The Observer's ToolkitMichael Portuesi
So, you've bought your telescope, and....now what? You might have taken it out for a few observing sessions, and found that getting going with your new toy was a bit more difficult than you had expected.
Like so many other fields of endeavor, observing is much easier when you have the right set of tools. Here, we will cover the essentials that every observer should have in their toolkit, plus a few tools that are specific to the type of telescope you might own.
Observing is done in the dark. You need some sort of light so you can see eyepieces, your telescope controls, and whatever observing notes you might be using. Unfortunately, a standard flashlight emits a bright white light â€” which is great for lighting up your surroundings, but also good at blinding you and ruining your dark adaptation. It's very bad form to use a white flashlight at a star party for this reason.
Pictured here are two red flashlights. Telescope stores offer them, or you can make your own. The one on the left is a commercial red LED flashlight. It has a dial to adjust brightness â€” this is very important. While observing, you want to use just enough light to see your eyepiece, chart or whatever, but no more. At the end of the night, when you pack up, or if you're walking around between telescopes at a star party, you can dial up more light to find your way around.
The light on the right is a regular Mag-Lite flashlight, with a red plastic filter on the lens. Mag-Lite actually sells a little kit that includes a red plastic filter. But I prefer the LED flashlights because they are brighter, and don't run down the batteries as quickly as a Mag-Lite. Plus, the Mag-Lite seems to burn out its light bulb rather often.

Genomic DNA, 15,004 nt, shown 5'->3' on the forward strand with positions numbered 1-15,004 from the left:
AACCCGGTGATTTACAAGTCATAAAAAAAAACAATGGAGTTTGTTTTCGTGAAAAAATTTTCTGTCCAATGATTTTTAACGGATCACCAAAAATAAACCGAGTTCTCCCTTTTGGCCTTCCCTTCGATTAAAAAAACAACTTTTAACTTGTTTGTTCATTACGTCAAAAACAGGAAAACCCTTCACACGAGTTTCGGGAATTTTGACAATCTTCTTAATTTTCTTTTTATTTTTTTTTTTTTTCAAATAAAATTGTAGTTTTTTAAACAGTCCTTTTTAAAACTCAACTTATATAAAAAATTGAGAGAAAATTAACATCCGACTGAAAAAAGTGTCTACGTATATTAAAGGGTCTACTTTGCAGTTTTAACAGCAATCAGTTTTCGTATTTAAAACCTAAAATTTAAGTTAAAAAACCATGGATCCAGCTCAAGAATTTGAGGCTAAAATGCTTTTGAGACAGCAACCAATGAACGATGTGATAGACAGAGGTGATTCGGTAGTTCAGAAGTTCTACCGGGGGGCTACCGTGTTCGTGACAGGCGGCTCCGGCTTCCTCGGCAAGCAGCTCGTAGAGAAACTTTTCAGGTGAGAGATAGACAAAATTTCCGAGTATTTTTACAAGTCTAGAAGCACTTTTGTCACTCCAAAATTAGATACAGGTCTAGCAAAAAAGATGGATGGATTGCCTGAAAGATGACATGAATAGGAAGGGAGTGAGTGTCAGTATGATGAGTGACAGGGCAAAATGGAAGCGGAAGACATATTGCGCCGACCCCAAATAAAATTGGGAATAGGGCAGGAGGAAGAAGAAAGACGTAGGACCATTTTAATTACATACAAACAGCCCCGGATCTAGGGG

If you get a red LED flashlight, don't get a model with a white light built in â€” you don't need it. If it's there, you're likely to change it to white beam by accident â€” usually in the middle of a star party when you will blind yourself and everyone else nearby. Instead, get a separate white flashlight that you can use when the circumstances are appropriate (usually when you and everyone else are packing up from a long night's observing!).
Finally, it's helpful if the flashlight has a strap so you can put it around your neck. That makes it easy to find the flashlight in the dark.
A "red dot", or Telrad finder, is the best help you will get for finding objects in the sky. Even if you have a GOTO scope such as the Meade ETX or Celestron Nexstar, you will want one of these because it makes aligning the telescope to its guide stars so much easier.
These finders (also called "unit power" or "reflex finders") simply project a red ring or dot on the sky when you look through them. Basically, they act as a "gunsight" to allow you to accurately aim your scope. Wherever the bullseye is pointing, your telescope is too.
The Orion red dot finder is the sleeker, rounder item pictured here; several other manufacturers make similar models. I think the best one is made by StellarVue. The Telrad (the bigger, boxier item) is the original finder from which all others descended. It is kind of bulky next to some of the newer models, but it is quite light and has virtues of its own. For example, it projects nice bullseye rings rather than a single dot, and it suffers less from parallax issues when you move your eye around while looking through it.